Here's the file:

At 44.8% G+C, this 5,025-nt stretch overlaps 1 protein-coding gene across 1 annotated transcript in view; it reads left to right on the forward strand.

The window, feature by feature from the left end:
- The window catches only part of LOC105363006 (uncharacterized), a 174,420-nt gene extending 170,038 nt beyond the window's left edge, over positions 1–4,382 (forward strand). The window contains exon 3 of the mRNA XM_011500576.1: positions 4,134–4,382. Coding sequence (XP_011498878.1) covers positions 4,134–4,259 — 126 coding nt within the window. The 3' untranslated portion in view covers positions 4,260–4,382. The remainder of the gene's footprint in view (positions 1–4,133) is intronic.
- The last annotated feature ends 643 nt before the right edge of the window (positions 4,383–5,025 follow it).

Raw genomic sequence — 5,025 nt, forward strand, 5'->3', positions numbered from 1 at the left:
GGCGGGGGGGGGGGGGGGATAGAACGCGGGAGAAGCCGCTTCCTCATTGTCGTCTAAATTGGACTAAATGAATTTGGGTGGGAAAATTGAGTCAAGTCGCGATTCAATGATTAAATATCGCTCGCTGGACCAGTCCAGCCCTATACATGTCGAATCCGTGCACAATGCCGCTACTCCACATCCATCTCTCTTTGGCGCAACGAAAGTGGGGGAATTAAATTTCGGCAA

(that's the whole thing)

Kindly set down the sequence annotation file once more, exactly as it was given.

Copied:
At 44.8% G+C, this 5,025-nt stretch overlaps 1 protein-coding gene across 1 annotated transcript in view; it reads left to right on the forward strand.

The window, feature by feature from the left end:
- The window catches only part of LOC105363006 (uncharacterized), a 174,420-nt gene extending 170,038 nt beyond the window's left edge, over positions 1–4,382 (forward strand). The window contains exon 3 of the mRNA XM_011500576.1: positions 4,134–4,382. Coding sequence (XP_011498878.1) covers positions 4,134–4,259 — 126 coding nt within the window. The 3' untranslated portion in view covers positions 4,260–4,382. The remainder of the gene's footprint in view (positions 1–4,133) is intronic.
- The last annotated feature ends 643 nt before the right edge of the window (positions 4,383–5,025 follow it).

Raw genomic sequence — 5,025 nt, forward strand, 5'->3', positions numbered from 1 at the left:
GGCGGGGGGGGGGGGGGGATAGAACGCGGGAGAAGCCGCTTCCTCATTGTCGTCTAAATTGGACTAAATGAATTTGGGTGGGAAAATTGAGTCAAGTCGCGATTCAATGATTAAATATCGCTCGCTGGACCAGTCCAGCCCTATACATGTCGAATCCGTGCACAATGCCGCTACTCCACATCCATCTCTCTTTGGCGCAACGAAAGTGGGGGAATTAAATTTCGGCAA